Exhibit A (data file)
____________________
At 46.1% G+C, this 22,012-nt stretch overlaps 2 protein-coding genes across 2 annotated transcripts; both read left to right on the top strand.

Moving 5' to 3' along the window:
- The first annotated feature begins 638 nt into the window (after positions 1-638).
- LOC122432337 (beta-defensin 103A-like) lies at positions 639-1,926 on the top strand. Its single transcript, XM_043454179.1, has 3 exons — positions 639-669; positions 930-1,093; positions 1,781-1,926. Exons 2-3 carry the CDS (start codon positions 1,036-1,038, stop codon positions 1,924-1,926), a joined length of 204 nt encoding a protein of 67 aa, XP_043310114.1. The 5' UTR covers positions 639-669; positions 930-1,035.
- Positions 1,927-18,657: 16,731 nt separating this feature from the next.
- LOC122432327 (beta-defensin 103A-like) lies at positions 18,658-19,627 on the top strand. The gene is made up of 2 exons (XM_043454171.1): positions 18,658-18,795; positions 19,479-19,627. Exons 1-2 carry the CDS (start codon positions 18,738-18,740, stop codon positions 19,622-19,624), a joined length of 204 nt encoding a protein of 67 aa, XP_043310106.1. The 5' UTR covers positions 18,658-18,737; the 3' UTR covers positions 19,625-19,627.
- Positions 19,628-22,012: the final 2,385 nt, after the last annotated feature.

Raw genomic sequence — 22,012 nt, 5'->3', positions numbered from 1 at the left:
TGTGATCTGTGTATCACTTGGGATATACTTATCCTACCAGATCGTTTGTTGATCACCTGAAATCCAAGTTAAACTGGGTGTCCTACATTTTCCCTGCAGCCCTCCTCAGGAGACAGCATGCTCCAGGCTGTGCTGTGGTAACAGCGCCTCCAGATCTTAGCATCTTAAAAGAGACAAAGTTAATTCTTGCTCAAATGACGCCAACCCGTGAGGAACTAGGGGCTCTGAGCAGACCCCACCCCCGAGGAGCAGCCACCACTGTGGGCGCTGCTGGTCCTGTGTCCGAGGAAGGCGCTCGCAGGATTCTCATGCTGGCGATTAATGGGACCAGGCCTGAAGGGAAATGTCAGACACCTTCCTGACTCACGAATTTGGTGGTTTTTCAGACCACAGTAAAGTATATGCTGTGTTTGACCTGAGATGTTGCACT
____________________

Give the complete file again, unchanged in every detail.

At 46.1% G+C, this 22,012-nt stretch overlaps 2 protein-coding genes across 2 annotated transcripts; both read left to right on the top strand.

Moving 5' to 3' along the window:
- The first annotated feature begins 638 nt into the window (after positions 1-638).
- LOC122432337 (beta-defensin 103A-like) lies at positions 639-1,926 on the top strand. Its single transcript, XM_043454179.1, has 3 exons — positions 639-669; positions 930-1,093; positions 1,781-1,926. Exons 2-3 carry the CDS (start codon positions 1,036-1,038, stop codon positions 1,924-1,926), a joined length of 204 nt encoding a protein of 67 aa, XP_043310114.1. The 5' UTR covers positions 639-669; positions 930-1,035.
- Positions 1,927-18,657: 16,731 nt separating this feature from the next.
- LOC122432327 (beta-defensin 103A-like) lies at positions 18,658-19,627 on the top strand. The gene is made up of 2 exons (XM_043454171.1): positions 18,658-18,795; positions 19,479-19,627. Exons 1-2 carry the CDS (start codon positions 18,738-18,740, stop codon positions 19,622-19,624), a joined length of 204 nt encoding a protein of 67 aa, XP_043310106.1. The 5' UTR covers positions 18,658-18,737; the 3' UTR covers positions 19,625-19,627.
- Positions 19,628-22,012: the final 2,385 nt, after the last annotated feature.

Raw genomic sequence — 22,012 nt, 5'->3', positions numbered from 1 at the left:
TGTGATCTGTGTATCACTTGGGATATACTTATCCTACCAGATCGTTTGTTGATCACCTGAAATCCAAGTTAAACTGGGTGTCCTACATTTTCCCTGCAGCCCTCCTCAGGAGACAGCATGCTCCAGGCTGTGCTGTGGTAACAGCGCCTCCAGATCTTAGCATCTTAAAAGAGACAAAGTTAATTCTTGCTCAAATGACGCCAACCCGTGAGGAACTAGGGGCTCTGAGCAGACCCCACCCCCGAGGAGCAGCCACCACTGTGGGCGCTGCTGGTCCTGTGTCCGAGGAAGGCGCTCGCAGGATTCTCATGCTGGCGATTAATGGGACCAGGCCTGAAGGGAAATGTCAGACACCTTCCTGACTCACGAATTTGGTGGTTTTTCAGACCACAGTAAAGTATATGCTGTGTTTGACCTGAGATGTTGCACT